Physiotherapy in the Ancient Olympics
Μεταπτυχιακή διπλωματική εργασία
SubjectΦυσικοθεραπεία - Ελλάδα - Ιστορία ; Ολυμπιακοί αγώνες (Αρχαίοι) - Ιστορία ; Τραυματισμοί στον αθλητισμό - θεραπεία και άσκηση ; Φυσικοθεραπεία - Ελλάδα - Ιστορία ; Αθλητικό μασάζ ; Χειροπρακτική (Θεραπευτική) ; Physical therapy - Greece - History ; Olympics (Ancient) - History ; Sports injuries - Exercise therapy ; Physical therapy - Greece- History ; Sports massage ; Manipulation (Therapeutics) ; Massage therapy
KeywordsIatroliptes ; Physiotherapy ; Ancient Olympics ; Aliptes ; Triveas ; Strigil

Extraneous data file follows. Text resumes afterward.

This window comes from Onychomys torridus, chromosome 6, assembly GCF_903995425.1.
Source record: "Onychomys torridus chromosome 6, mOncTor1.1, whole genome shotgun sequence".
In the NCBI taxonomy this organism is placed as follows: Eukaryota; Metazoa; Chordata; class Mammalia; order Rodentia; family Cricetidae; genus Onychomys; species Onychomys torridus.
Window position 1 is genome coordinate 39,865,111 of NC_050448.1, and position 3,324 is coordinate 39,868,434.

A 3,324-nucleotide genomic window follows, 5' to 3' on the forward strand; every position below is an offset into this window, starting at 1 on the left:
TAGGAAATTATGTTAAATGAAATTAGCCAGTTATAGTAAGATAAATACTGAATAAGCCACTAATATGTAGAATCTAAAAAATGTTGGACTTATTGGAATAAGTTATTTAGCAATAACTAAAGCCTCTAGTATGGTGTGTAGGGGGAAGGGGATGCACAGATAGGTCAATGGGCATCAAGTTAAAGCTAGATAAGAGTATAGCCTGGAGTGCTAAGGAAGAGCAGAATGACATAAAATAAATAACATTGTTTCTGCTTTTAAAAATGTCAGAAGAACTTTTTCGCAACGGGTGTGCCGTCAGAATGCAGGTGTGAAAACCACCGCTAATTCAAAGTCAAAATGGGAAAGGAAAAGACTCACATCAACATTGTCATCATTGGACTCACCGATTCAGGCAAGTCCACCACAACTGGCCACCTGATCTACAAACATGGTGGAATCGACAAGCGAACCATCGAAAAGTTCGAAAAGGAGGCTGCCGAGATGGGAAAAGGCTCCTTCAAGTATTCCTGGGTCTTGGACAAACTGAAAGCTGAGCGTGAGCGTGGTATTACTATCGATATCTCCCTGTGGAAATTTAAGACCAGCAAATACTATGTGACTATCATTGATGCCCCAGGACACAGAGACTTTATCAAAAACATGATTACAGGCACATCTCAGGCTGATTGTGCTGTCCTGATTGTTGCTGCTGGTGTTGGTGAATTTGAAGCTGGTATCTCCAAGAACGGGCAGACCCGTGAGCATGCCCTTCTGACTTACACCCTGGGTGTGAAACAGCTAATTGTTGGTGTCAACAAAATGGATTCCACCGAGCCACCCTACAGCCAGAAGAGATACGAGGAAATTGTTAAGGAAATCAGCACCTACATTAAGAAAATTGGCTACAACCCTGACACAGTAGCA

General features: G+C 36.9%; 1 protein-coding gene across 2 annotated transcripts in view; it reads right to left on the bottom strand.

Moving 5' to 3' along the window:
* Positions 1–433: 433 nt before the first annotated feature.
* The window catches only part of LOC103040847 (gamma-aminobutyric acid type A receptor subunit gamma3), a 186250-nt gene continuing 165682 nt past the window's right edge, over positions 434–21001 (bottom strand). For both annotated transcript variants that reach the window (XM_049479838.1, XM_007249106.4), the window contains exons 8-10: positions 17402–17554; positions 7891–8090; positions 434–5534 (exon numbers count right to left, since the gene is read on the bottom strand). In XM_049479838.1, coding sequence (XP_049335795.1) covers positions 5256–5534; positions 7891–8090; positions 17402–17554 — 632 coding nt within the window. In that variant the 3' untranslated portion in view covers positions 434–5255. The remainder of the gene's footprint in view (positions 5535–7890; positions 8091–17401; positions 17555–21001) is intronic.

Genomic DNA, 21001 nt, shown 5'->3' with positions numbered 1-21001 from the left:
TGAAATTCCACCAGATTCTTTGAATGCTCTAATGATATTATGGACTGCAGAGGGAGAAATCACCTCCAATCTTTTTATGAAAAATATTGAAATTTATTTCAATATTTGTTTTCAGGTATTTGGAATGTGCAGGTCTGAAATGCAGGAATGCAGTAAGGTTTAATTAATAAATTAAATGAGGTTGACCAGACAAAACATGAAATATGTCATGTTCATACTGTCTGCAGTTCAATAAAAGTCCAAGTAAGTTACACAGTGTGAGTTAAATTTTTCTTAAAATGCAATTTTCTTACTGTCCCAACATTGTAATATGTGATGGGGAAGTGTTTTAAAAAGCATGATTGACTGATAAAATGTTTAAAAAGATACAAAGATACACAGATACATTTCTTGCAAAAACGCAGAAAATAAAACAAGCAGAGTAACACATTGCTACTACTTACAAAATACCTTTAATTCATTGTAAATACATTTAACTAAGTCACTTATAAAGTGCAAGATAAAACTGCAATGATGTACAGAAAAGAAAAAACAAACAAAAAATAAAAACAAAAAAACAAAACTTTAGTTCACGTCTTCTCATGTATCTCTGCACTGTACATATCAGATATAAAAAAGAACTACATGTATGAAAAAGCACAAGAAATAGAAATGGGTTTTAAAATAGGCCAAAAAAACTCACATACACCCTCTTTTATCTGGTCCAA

The aim of this study was to demonstrate by conducting a literature review that physiotherapy was practiced in the Ancient Olympics, albeit under a different professional name and that these ancient professionals assisted the athletes prior to their competition and also played a part in the on-field support of the injured athletes, both at the ancient training grounds known as the gymnasia and at Olympia itself, at the Ancient Olympic Games (AOG). During the review of the literature designated by the demarcation lines set out as being the beginning of the AOG in 776BC and ends in 394AD as the last games held in Olympia (IOC, 2022), we find ancient predecessors to the physiotherapists today, known as the aliptes, triveas, and iatroliptes. These therapists initially may have started out as slave labour, but they quickly were acknowledged as being an integral part of the successful Olympic victor’s team. The study also highlights certain artifacts from vases, inscriptions and other ancient references to these professions and to the use of the strigil. A tool seen in ancient times as a piece of equipment carried in the athletes “kit bag”, or hanging in the rooms of the gymnasia or in the hands of the aliptes, triveas, and iatroilptes. It was not just a mundane action to remove the gloios (mixture of sweat, oil and dust), and the strigil was not just a piece of bent bronze, but on the contrary, this special tool was probably a direct predecessor to the Muscle Massage Scraper (MMS) tool used today by modern day physiotherapists and the scraping effect that the athlete received from the action of removing the gloios, brought with it a form of muscle relaxation, lactic acid removal and scar tissue realignment, now seen in modern physiotherapy as a part of the physiological benefits associated with the technique known as Instrument Assisted Soft Tissue Massage (IASTM). A comparison of these tools and techniques used by the modern day physiotherapist will be shown to be very similar, if not the same tools (origin) and techniques also used by their ancient predecessors, albeit under different names. The use of photographic artifacts from the past, compared to modern day physiotherapy photographs support the argument that physiotherapy did exist in the ancient Olympics albeit under different names such as the aliptes, triveas, and iatroliptes and not only the techniques of massage used back at the AOG were techniques used by physiotherapists today, but the MMS tool is the modern day strigil used in the Ancient Olympics.